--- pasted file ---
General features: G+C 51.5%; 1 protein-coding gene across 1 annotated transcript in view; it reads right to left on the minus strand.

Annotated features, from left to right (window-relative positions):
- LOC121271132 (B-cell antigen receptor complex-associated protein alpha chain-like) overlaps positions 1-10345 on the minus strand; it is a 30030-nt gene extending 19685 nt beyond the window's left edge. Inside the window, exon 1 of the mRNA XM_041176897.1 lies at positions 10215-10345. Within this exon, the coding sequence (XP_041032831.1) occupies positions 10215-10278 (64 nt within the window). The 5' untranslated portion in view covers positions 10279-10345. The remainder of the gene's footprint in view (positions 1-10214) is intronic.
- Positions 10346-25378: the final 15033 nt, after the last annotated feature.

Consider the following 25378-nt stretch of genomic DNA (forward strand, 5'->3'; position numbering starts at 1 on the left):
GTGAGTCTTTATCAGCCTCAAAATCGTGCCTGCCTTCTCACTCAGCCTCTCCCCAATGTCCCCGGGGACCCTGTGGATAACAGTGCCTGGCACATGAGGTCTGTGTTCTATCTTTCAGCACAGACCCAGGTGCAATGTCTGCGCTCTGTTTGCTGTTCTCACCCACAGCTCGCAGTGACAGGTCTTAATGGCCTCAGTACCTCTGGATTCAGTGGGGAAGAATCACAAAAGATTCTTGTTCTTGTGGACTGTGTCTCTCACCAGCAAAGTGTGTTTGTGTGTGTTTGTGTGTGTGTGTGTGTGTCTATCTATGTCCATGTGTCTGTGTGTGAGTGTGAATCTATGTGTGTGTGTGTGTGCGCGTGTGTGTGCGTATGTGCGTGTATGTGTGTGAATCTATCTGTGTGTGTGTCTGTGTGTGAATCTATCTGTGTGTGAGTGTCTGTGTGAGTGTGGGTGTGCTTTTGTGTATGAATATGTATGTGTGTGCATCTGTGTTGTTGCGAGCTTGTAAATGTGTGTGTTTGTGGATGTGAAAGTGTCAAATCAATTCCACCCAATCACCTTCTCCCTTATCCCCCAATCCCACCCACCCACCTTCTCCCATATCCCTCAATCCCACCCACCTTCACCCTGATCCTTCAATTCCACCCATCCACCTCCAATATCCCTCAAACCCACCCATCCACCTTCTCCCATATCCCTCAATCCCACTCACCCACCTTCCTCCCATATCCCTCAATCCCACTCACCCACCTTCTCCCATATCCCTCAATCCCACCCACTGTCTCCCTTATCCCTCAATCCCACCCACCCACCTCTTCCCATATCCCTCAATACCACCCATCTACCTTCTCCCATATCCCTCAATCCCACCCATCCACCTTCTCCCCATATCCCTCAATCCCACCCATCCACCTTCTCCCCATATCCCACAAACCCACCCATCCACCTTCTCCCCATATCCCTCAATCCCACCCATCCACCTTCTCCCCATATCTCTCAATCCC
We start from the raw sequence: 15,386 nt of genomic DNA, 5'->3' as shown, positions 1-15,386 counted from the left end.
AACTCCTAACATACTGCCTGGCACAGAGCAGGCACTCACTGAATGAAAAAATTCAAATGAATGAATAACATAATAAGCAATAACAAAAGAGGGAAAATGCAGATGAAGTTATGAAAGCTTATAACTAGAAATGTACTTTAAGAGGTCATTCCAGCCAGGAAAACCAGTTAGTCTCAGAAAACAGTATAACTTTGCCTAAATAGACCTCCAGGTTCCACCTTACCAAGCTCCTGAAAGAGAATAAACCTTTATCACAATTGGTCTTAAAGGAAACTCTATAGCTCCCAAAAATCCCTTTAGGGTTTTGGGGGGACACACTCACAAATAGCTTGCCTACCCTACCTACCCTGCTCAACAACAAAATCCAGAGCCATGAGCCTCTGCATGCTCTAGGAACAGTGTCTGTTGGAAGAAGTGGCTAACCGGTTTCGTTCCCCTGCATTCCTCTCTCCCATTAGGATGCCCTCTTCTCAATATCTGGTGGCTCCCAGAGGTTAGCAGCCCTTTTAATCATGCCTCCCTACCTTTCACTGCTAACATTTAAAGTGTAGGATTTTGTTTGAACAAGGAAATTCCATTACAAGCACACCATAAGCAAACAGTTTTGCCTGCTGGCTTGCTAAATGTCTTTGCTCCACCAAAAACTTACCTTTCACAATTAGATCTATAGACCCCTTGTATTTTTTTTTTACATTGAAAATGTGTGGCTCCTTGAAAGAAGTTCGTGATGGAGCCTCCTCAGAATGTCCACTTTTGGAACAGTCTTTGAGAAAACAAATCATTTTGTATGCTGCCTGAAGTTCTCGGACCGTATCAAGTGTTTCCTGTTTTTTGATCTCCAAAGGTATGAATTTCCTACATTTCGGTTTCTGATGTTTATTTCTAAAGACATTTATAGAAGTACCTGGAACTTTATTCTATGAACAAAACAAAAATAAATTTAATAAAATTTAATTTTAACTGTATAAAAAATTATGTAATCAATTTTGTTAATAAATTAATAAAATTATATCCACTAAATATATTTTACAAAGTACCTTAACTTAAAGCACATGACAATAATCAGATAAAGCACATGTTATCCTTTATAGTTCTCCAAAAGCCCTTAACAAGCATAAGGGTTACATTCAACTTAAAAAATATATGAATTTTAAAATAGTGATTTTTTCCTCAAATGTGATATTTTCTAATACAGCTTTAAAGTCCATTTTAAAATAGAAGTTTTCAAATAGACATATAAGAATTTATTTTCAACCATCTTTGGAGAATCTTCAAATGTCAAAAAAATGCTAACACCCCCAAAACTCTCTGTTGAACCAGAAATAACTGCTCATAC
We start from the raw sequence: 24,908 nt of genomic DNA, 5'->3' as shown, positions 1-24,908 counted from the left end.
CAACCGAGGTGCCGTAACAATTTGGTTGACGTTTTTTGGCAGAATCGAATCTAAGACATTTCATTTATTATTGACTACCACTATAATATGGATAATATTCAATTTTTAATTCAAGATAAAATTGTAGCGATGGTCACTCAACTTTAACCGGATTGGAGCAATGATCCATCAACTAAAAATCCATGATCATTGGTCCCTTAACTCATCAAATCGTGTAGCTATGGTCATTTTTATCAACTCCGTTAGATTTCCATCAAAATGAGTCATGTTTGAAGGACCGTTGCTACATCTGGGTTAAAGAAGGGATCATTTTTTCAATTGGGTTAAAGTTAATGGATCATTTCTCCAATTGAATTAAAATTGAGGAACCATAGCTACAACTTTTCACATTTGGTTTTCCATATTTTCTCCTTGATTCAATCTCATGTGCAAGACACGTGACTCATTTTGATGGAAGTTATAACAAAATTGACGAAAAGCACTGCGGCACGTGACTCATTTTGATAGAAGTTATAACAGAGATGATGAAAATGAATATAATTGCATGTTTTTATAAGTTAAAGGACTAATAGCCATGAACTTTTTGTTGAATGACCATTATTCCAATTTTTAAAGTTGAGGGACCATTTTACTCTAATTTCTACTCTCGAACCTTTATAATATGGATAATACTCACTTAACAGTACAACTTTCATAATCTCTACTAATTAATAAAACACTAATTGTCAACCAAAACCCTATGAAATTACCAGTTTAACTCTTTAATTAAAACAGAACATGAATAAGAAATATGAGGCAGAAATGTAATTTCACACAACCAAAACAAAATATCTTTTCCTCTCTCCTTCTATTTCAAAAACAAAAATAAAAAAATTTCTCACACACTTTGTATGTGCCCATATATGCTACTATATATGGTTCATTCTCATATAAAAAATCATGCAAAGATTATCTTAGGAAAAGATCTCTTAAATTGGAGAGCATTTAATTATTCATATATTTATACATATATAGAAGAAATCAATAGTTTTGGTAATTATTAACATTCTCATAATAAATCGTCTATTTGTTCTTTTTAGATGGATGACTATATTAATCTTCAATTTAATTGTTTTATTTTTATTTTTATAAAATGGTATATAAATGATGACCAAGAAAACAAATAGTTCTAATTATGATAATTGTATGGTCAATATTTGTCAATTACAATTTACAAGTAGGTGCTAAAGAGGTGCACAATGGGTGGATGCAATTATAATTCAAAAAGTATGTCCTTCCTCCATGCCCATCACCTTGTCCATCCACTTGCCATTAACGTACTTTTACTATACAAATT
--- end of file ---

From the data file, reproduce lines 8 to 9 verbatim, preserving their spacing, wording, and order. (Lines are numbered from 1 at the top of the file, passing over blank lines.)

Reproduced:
AACTCCTAACATACTGCCTGGCACAGAGCAGGCACTCACTGAATGAAAAAATTCAAATGAATGAATAACATAATAAGCAATAACAAAAGAGGGAAAATGCAGATGAAGTTATGAAAGCTTATAACTAGAAATGTACTTTAAGAGGTCATTCCAGCCAGGAAAACCAGTTAGTCTCAGAAAACAGTATAACTTTGCCTAAATAGACCTCCAGGTTCCACCTTACCAAGCTCCTGAAAGAGAATAAACCTTTATCACAATTGGTCTTAAAGGAAACTCTATAGCTCCCAAAAATCCCTTTAGGGTTTTGGGGGGACACACTCACAAATAGCTTGCCTACCCTACCTACCCTGCTCAACAACAAAATCCAGAGCCATGAGCCTCTGCATGCTCTAGGAACAGTGTCTGTTGGAAGAAGTGGCTAACCGGTTTCGTTCCCCTGCATTCCTCTCTCCCATTAGGATGCCCTCTTCTCAATATCTGGTGGCTCCCAGAGGTTAGCAGCCCTTTTAATCATGCCTCCCTACCTTTCACTGCTAACATTTAAAGTGTAGGATTTTGTTTGAACAAGGAAATTCCATTACAAGCACACCATAAGCAAACAGTTTTGCCTGCTGGCTTGCTAAATGTCTTTGCTCCACCAAAAACTTACCTTTCACAATTAGATCTATAGACCCCTTGTATTTTTTTTTTACATTGAAAATGTGTGGCTCCTTGAAAGAAGTTCGTGATGGAGCCTCCTCAGAATGTCCACTTTTGGAACAGTCTTTGAGAAAACAAATCATTTTGTATGCTGCCTGAAGTTCTCGGACCGTATCAAGTGTTTCCTGTTTTTTGATCTCCAAAGGTATGAATTTCCTACATTTCGGTTTCTGATGTTTATTTCTAAAGACATTTATAGAAGTACCTGGAACTTTATTCTATGAACAAAACAAAAATAAATTTAATAAAATTTAATTTTAACTGTATAAAAAATTATGTAATCAATTTTGTTAATAAATTAATAAAATTATATCCACTAAATATATTTTACAAAGTACCTTAACTTAAAGCACATGACAATAATCAGATAAAGCACATGTTATCCTTTATAGTTCTCCAAAAGCCCTTAACAAGCATAAGGGTTACATTCAACTTAAAAAATATATGAATTTTAAAATAGTGATTTTTTCCTCAAATGTGATATTTTCTAATACAGCTTTAAAGTCCATTTTAAAATAGAAGTTTTCAAATAGACATATAAGAATTTATTTTCAACCATCTTTGGAGAATCTTCAAATGTCAAAAAAATGCTAACACCCCCAAAACTCTCTGTTGAACCAGAAATAACTGCTCATAC
We start from the raw sequence: 24,908 nt of genomic DNA, 5'->3' as shown, positions 1-24,908 counted from the left end.